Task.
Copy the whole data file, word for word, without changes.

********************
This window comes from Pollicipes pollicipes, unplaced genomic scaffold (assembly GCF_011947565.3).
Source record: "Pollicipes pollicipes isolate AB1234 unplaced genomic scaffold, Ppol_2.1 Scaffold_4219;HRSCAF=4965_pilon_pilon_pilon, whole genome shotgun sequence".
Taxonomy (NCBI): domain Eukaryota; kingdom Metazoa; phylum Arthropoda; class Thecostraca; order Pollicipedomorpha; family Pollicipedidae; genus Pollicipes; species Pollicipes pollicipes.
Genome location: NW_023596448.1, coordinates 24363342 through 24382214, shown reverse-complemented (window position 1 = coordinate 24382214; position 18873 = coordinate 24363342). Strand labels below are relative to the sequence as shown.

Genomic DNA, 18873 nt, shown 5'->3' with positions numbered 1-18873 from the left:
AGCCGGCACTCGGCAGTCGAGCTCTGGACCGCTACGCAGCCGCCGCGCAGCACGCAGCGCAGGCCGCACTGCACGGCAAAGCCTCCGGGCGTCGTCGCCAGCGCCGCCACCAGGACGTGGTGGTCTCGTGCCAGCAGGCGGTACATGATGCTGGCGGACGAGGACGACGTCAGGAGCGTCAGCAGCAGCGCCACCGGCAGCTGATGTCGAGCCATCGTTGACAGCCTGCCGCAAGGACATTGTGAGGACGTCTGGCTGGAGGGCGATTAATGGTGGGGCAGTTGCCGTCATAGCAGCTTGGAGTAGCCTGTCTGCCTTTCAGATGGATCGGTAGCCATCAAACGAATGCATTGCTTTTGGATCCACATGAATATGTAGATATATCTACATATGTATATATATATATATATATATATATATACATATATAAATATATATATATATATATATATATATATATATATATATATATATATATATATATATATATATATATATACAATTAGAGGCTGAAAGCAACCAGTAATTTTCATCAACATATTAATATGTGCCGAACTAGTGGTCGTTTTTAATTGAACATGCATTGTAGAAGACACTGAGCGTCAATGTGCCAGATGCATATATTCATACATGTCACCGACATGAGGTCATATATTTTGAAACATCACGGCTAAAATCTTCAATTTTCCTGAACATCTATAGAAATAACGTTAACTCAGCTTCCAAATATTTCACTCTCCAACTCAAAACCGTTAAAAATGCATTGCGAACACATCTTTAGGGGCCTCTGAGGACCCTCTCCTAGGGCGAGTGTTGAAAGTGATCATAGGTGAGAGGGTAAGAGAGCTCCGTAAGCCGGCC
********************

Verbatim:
This window comes from Pollicipes pollicipes, unplaced genomic scaffold (assembly GCF_011947565.3).
Source record: "Pollicipes pollicipes isolate AB1234 unplaced genomic scaffold, Ppol_2.1 Scaffold_4219;HRSCAF=4965_pilon_pilon_pilon, whole genome shotgun sequence".
Taxonomy (NCBI): domain Eukaryota; kingdom Metazoa; phylum Arthropoda; class Thecostraca; order Pollicipedomorpha; family Pollicipedidae; genus Pollicipes; species Pollicipes pollicipes.
Genome location: NW_023596448.1, coordinates 24363342 through 24382214, shown reverse-complemented (window position 1 = coordinate 24382214; position 18873 = coordinate 24363342). Strand labels below are relative to the sequence as shown.

Genomic DNA, 18873 nt, shown 5'->3' with positions numbered 1-18873 from the left:
AGCCGGCACTCGGCAGTCGAGCTCTGGACCGCTACGCAGCCGCCGCGCAGCACGCAGCGCAGGCCGCACTGCACGGCAAAGCCTCCGGGCGTCGTCGCCAGCGCCGCCACCAGGACGTGGTGGTCTCGTGCCAGCAGGCGGTACATGATGCTGGCGGACGAGGACGACGTCAGGAGCGTCAGCAGCAGCGCCACCGGCAGCTGATGTCGAGCCATCGTTGACAGCCTGCCGCAAGGACATTGTGAGGACGTCTGGCTGGAGGGCGATTAATGGTGGGGCAGTTGCCGTCATAGCAGCTTGGAGTAGCCTGTCTGCCTTTCAGATGGATCGGTAGCCATCAAACGAATGCATTGCTTTTGGATCCACATGAATATGTAGATATATCTACATATGTATATATATATATATATATATATATATACATATATAAATATATATATATATATATATATATATATATATATATATATATATATATATATATATATATATATATATACAATTAGAGGCTGAAAGCAACCAGTAATTTTCATCAACATATTAATATGTGCCGAACTAGTGGTCGTTTTTAATTGAACATGCATTGTAGAAGACACTGAGCGTCAATGTGCCAGATGCATATATTCATACATGTCACCGACATGAGGTCATATATTTTGAAACATCACGGCTAAAATCTTCAATTTTCCTGAACATCTATAGAAATAACGTTAACTCAGCTTCCAAATATTTCACTCTCCAACTCAAAACCGTTAAAAATGCATTGCGAACACATCTTTAGGGGCCTCTGAGGACCCTCTCCTAGGGCGAGTGTTGAAAGTGATCATAGGTGAGAGGGTAAGAGAGCTCCGTAAGCCGGCC